D-Lysine hydrochloride

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D-Lysine hydrochloride
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D-Lysine hydrochloride is a chiral resolution reagent to separate racemic compounds into different mirror isomers and is an important tool for the production of optically active drugs.

D-Amino Acids
Catalog number
CAS number
Molecular Formula
Molecular Weight
D-Lysine hydrochloride
D-Lys-OH HCl; (R)-2,6-Diaminohexanoic acid monohydrochloride
White to off-white powder
≥ 99% (Assay)
Melting Point
266 °C (dec.)
Boiling Point
311.5ºC at 760 mmHg
Store at RT
1.Lysine flux in dry and lactating dairy goats.
Brown DL1. J Nutr Biochem. 1990 Jul;1(7):371-3.
The objective of this experiment was to test the hypothesis that the physiological state of lactation is accompanied by both an increase in total plasma lysine flux (rate of loss and replacement of lysine) and a net reduction in flux through the plasma lysine pool after accounting for lysine secreted in the milk. Eight lactating French Alpine does were primed and infused for three hours with solutions of alpha15N L-lysine HCl in 0.9% saline through indwelling jugular vein catheters. Enrichment of circulating plasma lysine by continuous intravenous infusion of alpha15N L-lysine was used to estimate whole body lysine flux. This procedure was repeated one month after cessation of milking. Total plasma lysine flux was similar for dry and lactating does (116.6 and 123.0 mmol/d, SEM 16.6 mmol), but 54.2 mmol/d lysine was secreted as milk protein during lactation. Direct measurement of lysine absorption from the lower tract and independent measurement of lysine degradation are needed to provide a more complete portrait of caprine lysine kinetics.
2.Effect of cationic amino acid, L-lysine and its polymers on the growth and secretion of hybridoma cell line OKT-3.
Datta D1, Kundu PK, Biswas S, Dasgupta S, Bhinge A, Chandran V. Hybridoma. 2000 Aug;19(4):339-46.
Apart from their pivotal roles in anabolic protein synthesis, cationic amino acids, particularly, L-lysine HCl and its oligomers, up to molecular weight 1000, showed a remarkable property of cellular growth stimulation both in vitro and in vivo. L- and D-Lysine HCl, at a maximal stimulatory concentration of 7 microg/mL of added load of the amino acid, supported a characteristic time-scaled cellular expansion in vitro, and L-lysine-mediated cell expansion in batch cultures always showed a stimulation index (S.I.) ranging up to approximately 35, compared with the matched control populations. Variable S.I. was possibly due to factors such as seeding density, type of media additives, number of passages the cells have undergone before being stimulated, etc. Beyond and before maximal stimulatory concentration of the amino acid, there is a sharp decline in the cellular growth-promoting activity of monomeric L-lysine HCl in vitro, thereby showing a clear concentration window for maximum cellular growth promotion.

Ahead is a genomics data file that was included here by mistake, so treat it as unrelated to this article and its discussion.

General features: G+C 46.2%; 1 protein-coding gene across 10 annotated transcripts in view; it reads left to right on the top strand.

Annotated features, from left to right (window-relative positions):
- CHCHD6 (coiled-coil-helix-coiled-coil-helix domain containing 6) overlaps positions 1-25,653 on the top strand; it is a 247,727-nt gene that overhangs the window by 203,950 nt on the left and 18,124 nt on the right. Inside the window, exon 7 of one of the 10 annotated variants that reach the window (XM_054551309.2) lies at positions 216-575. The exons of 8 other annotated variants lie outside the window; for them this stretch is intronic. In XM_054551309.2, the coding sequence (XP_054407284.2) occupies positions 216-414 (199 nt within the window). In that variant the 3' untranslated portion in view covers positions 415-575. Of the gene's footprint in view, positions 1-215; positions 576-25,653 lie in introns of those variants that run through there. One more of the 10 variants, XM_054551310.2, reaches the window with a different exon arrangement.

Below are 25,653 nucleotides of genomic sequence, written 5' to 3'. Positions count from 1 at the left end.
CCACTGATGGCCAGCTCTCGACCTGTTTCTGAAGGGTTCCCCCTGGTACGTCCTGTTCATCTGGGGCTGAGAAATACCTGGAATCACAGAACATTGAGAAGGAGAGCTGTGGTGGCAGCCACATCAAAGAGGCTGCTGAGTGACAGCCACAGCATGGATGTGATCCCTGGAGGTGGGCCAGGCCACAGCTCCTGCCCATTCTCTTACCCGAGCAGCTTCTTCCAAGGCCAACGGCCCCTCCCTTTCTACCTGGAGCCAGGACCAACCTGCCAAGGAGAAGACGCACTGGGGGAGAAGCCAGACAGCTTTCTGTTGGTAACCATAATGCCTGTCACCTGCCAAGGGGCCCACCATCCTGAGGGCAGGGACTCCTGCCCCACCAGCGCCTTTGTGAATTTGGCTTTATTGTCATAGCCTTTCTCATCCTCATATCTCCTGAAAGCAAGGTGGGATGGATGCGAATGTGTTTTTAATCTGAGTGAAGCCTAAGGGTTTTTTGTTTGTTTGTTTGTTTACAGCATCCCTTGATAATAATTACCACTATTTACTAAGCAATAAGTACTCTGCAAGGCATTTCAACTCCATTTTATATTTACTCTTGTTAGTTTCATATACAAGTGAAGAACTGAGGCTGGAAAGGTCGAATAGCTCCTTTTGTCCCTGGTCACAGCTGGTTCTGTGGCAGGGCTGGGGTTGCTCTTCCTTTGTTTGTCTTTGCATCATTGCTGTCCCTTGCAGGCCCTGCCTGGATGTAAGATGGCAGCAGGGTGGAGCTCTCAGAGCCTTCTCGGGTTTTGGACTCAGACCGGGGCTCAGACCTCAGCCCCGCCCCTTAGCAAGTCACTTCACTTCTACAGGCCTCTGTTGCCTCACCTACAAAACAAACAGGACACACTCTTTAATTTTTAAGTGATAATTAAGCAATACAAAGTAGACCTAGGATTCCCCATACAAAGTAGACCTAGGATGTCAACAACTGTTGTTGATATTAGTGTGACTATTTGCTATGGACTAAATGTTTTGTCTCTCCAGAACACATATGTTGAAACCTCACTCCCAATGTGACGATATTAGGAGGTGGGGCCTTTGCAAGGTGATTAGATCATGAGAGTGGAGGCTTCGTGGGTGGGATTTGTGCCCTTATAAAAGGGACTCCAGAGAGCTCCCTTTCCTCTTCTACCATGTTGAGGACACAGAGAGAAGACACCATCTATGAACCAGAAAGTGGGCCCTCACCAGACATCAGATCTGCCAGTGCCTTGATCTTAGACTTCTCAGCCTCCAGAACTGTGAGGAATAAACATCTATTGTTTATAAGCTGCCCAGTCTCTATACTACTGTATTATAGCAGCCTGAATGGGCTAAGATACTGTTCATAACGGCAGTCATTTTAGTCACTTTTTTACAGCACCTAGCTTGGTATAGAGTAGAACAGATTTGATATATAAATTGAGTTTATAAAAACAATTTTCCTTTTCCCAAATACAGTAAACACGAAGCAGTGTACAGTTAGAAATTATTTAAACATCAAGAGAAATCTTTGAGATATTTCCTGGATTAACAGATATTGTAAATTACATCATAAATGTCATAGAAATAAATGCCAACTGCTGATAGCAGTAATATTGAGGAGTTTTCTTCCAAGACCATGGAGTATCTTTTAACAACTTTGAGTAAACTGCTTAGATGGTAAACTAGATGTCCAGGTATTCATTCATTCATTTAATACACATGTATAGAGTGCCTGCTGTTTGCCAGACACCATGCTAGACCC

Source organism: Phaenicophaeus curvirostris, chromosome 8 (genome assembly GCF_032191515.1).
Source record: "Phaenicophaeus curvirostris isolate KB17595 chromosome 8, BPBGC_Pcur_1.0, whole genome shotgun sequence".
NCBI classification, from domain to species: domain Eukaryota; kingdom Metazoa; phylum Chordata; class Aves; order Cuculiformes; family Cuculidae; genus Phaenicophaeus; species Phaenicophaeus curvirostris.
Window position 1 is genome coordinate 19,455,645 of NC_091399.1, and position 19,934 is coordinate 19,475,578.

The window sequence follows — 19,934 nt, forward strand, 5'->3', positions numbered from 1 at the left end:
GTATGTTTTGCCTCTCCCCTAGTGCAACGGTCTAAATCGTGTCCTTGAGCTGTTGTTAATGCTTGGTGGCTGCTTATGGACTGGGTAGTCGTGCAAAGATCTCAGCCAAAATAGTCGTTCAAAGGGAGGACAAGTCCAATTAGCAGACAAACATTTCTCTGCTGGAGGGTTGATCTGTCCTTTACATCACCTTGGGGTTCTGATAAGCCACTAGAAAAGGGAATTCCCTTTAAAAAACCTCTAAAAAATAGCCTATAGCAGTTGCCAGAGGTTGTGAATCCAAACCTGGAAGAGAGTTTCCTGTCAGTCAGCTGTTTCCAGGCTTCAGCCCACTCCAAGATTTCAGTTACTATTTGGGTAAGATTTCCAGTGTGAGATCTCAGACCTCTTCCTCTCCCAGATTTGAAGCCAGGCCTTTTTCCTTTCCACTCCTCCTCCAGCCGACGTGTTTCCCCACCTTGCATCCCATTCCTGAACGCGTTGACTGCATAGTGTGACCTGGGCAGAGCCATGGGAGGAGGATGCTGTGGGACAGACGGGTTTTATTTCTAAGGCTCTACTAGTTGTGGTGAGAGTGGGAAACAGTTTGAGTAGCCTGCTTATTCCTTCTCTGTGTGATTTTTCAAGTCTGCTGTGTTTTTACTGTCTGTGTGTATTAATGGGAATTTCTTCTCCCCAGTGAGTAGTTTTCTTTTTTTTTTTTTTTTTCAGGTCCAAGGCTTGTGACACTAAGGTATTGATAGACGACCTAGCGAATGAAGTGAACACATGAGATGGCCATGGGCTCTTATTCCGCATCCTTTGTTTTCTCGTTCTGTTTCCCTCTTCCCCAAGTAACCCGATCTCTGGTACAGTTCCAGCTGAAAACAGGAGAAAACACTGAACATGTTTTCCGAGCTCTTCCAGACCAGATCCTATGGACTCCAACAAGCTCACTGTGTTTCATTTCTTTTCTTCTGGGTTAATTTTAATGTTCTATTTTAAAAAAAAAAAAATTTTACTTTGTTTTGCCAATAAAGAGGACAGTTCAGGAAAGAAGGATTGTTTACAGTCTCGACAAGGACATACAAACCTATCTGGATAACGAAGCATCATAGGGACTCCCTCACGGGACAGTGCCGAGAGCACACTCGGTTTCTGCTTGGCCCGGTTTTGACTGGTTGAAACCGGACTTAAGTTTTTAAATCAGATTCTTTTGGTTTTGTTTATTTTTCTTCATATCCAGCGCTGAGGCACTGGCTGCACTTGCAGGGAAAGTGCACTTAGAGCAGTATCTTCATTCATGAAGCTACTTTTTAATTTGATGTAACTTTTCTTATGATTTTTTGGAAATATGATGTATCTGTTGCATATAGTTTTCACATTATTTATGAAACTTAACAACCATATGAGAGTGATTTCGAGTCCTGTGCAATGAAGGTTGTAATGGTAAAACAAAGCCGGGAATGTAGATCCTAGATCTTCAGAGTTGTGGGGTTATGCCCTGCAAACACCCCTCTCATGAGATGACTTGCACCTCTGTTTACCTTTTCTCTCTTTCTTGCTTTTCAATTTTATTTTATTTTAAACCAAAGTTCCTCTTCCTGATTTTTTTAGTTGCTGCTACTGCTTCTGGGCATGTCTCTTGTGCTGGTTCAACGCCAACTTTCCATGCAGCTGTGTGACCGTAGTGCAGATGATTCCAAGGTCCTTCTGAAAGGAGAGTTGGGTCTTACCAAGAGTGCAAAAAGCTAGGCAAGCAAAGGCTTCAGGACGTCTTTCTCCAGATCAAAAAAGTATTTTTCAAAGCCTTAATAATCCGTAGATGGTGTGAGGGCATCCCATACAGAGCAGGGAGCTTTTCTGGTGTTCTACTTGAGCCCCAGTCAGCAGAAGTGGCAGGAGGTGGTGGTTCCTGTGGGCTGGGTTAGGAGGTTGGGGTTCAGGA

3.Dietary selection for lysine by the chick.
Newman RK, Sands DC. Physiol Behav. 1983 Jul;31(1):13-9.
Broiler chicks were provided choices of synthetic diets (a) adequate or low in lysine, and (b) adequate in or devoid of lysine. In each case, chicks consumed some of each diet offered, but preference was shown for the adequate lysine diet. Growth rates of chicks given choices ranged from 80% of that of chicks fed an adequate lysine diet with no choice for two weeks, then growth rates fell to about 60% of those fed adequate lysine. In another study, chicks were fed a diet devoid of lysine but were offered pure L-lysine HCl in a separate feeder. These chicks selected some of the supplementary lysine, but their body weights were only 68% of the body weight of chicks fed an adequate lysine diet after 21 days. Chicks given a choice of diets prepared with an adequate quantity of either L- or D-lysine preferred with L-lysine diet but did not select sufficient quantity to reach normal growth. These observations indicate that chicks can discern the presence of L-lysine in diets or separately, but will not select sufficient quantity for maximum growth potential.
4.An improved in situ DNA hybridization protocol for detection of human papillomavirus (HPV) DNA sequences in paraffin-embedded biopsies.
Syrjänen S, Syrjänen K. J Virol Methods. 1986 Nov;14(3-4):293-304.
In situ DNA hybridization is becoming rapidly an important technique for detection and typing of human papillomaviruses (HPV) in epithelial lesions, some of which (those due to HPV 16, 18 and 31) seem to possess an increased risk for progression into an invasive squamous cell carcinoma. An improved in situ DNA hybridization technique (Technique II) was described, and the results obtained in a series of cervical and penile HPV lesions were compared with those given by the in situ hybridization technique (Technique I) previously used in our laboratory. Special emphasis was made to increase the sensitivity with three basic alterations of the hybridization protocol; omission of the 0.2 N HCl wash, use of increased proteinase K concentration (from 50 micrograms/ml to 1 mg/ml), and elevated denaturation temperature (obtained by a heating block instead of an incubator). Poly-D-lysine as a slide-coating medium was replaced by Kodak Photo-Flo 200 to improve the attachment of the tissue sections on the slides.

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